Mobilizing Collective Identity: Frames & Rational
Published online: 15 January 2011
Ó Springer Science+Business Media, LLC 2011
Abstract Mobilization of collective identities is a common tool in election
campaigns and policy debates. Frames that target group identity can mobilize
groups; however it is unclear when these group frames are likely to be successful.
This project explores whether moderators, or factors that limit framing effects, can
help predict whether individuals will respond to group mobilization attempts.
Drawing on the rational choice approach, I assess whether the presence of thresh-
olds (i.e. rules that determines how far the group is from attaining its goal) works as
a moderator of framing effects. Using a voting game laboratory experiment, I
analyze the impact of group frames when distance from a ﬁxed threshold varies and
when we account for differences in group identity strength. The ﬁndings indicate
that the interaction of group identity strength, group frames, and moderators of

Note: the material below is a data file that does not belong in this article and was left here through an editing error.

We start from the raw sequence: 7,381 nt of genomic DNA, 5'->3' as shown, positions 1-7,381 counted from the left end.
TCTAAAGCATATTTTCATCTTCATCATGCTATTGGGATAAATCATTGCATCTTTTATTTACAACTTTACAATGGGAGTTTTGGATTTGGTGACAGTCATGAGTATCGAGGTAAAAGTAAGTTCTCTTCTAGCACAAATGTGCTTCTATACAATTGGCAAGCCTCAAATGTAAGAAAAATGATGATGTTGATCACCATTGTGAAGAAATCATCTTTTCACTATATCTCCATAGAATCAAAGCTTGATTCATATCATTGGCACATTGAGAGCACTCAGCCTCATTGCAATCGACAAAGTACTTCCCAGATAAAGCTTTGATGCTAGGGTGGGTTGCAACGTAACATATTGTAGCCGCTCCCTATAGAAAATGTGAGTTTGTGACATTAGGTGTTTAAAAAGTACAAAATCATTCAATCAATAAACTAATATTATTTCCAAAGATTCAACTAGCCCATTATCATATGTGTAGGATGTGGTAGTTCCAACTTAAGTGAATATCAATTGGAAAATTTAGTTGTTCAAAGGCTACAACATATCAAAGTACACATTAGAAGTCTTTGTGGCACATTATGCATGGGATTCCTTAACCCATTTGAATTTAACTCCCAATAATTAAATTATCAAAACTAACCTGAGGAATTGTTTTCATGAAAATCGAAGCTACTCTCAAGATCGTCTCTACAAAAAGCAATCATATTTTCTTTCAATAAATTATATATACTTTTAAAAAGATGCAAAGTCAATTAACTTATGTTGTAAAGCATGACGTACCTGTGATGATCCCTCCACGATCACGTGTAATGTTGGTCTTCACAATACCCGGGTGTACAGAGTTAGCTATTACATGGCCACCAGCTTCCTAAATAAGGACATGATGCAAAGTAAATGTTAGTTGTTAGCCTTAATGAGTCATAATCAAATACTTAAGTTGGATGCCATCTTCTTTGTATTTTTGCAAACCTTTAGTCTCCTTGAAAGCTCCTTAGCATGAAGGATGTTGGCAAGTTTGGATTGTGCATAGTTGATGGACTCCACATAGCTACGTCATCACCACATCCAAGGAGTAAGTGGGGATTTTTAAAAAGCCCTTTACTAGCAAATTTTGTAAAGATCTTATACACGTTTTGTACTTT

frames has an important impact on participation, suggesting that environmental
factors play a signiﬁcant role in group mobilization.
Keywords Frames Á Group identity Á Mobilization Á Voting game Á
Previous versions of this paper were presented at the Annual Meeting of the Midwest Political Science
Association, April 3rd–6th, 2008 and the Annual Meeting of the American Political Science Association,
August 30th–September 2nd, 2007.
Electronic supplementary material The online version of this article (doi:10.1007/s11109-010-9155-4)
contains supplementary material, which is available to authorized users.
C. Aroopala (&)
Center for the Study of American Politics, Yale University, 77 Prospect St.,
PO Box 208209, New Haven, CT 06529-8209, USA
Polit Behav (2012) 34:193–224